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DOE Ranks Greenest Utility Companies, Spots Positive Trends

The Department of Energy's National Renewable Energy Laboratory (NREL) has released its annual lists of utility companies that are leading the way in renewable energy programs. The DOE compiled lists in these categories: total sales of renewable energy to program participants, total number of participants, percentage of customer participation, green power sales percentage, and lowest price premium for green power. Unsurprisingly, utilities in Texas, Oregon and wow it's great generic levitra soft tabs California topped most of the rankings.

You can click here for the complete top ten lists.

During their analysis, the DOE uncovered some positive trends. As of the end of http://www.grantontrailers.com/cheap-cialis-50mg 2008, more than 850 utilities now offer renewable energy programs and renewable energy sales increased by 20 percent over 2007.

Renewable energy sales reached over 5 billion kWh in 2008 and more than 600,000 customers are participating in these programs. Wind makes up the largest amount of renewable energy generated in these programs.

While progress of any kind is good, we need these numbers to be even higher. All of the programs that made the www.bsd-berlin.de DOE's list are voluntary programs, so, whether you live in one of the winning utility's service areas or elsewhere, call your power company and sign up for its renewable energy program. If it doesn't offer one, ask why not. The easiest way to get these numbers up and even more utilities on board is to ask for it.

via NREL

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impact of renewable energy programs?
written by Jeff, April 21, 2009
Could someone please comment on only now levitra now online the actual impact of signing up for a renewable energy program through your utility? Is there actually going to viagra cheap price be a measurable increase in renewable energy produced? Or does it just increase demand on existing renewable sources, thus increasing the profitability of renewable energy providers (e.g., a wind farm operator), which will (in the long-run) lead to more renewable energy projects being developed and more renewable energy being provided?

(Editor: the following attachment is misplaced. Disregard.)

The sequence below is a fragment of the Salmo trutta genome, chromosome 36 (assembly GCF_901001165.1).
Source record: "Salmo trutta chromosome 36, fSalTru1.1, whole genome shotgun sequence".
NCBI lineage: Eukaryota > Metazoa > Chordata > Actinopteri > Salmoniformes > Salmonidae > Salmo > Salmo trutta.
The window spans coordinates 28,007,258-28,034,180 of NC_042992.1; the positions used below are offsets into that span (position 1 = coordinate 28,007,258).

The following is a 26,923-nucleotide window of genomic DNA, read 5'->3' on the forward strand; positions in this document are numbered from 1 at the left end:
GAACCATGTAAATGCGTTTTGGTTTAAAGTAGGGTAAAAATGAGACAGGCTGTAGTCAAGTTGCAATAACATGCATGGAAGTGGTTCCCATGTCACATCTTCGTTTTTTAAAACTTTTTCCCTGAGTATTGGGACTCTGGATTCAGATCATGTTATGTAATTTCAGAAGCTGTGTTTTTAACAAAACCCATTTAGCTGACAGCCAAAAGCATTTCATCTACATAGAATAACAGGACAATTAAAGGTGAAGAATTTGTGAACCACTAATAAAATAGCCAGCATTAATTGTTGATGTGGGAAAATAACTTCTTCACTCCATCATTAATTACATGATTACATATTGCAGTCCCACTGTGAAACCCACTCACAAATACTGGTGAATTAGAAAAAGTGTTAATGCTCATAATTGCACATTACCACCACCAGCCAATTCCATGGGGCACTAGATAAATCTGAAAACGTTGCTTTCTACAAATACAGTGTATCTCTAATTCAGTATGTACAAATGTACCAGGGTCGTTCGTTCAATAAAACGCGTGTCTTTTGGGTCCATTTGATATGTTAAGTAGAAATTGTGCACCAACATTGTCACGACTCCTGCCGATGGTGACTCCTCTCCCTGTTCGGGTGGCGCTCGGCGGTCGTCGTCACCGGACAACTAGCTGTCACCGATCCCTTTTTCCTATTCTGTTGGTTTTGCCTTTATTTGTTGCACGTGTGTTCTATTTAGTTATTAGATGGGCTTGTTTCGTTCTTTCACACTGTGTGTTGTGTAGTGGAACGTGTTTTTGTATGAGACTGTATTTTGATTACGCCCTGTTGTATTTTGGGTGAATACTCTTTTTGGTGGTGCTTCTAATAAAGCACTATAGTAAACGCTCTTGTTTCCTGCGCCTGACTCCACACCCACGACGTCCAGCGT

In the Chicago area, the power company (ComEd) has a program with a company called PECO where you can pay an extra $0.0254/kWh to "purchase" "Pennsylvania wind" power.

"The wind energy you support is delivered directly into the Pennsylvania electric grid, reducing the need for energy from fossil fuel sources like oil and coal. Although buying wind does not mean that electricity is being delivered straight from the windmill to your home, it does mean that more of buy viagra online the electricity being put into the grid comes from wind, rather than other generation sources."

But that's not really true, is it? Whether or not ComEd pays PECO an extra $10,000 a month, it's not going to affect how much energy the viagra official website existing wind turbines are putting into the grid, right?

Any clarification would be appreciated. :)
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re: impact of renewable energy programs?
written by Jeff, April 21, 2009
Nevermind the stuff about ComEd in Chicago buying energy from Peco in Pennsylvania. They're both owned by Exelon and I was looking at the wrong site. (dumb)

But the general premise of the question stands.
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re: impact of renewable energy programs?
written by Marcel, May 01, 2009
@Jeff

I don't know how things are in the US, but over here in the Netherlands, an operator should generate or buy at least as much "green kWhs" as was consumed by their customers who chose for "green contracts". So if you all chose for wind power from pennsylvania and www.hasselaar.nl the actual annual wind generation doesn't meet the demand, then they should build additional generation capacity. It's likely that they're allowed to produce or buy energy from other sustainable sources, but that depends on whatever contract construction they've devised...
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written by Fred, July 27, 2009
All these companies are making a great impact

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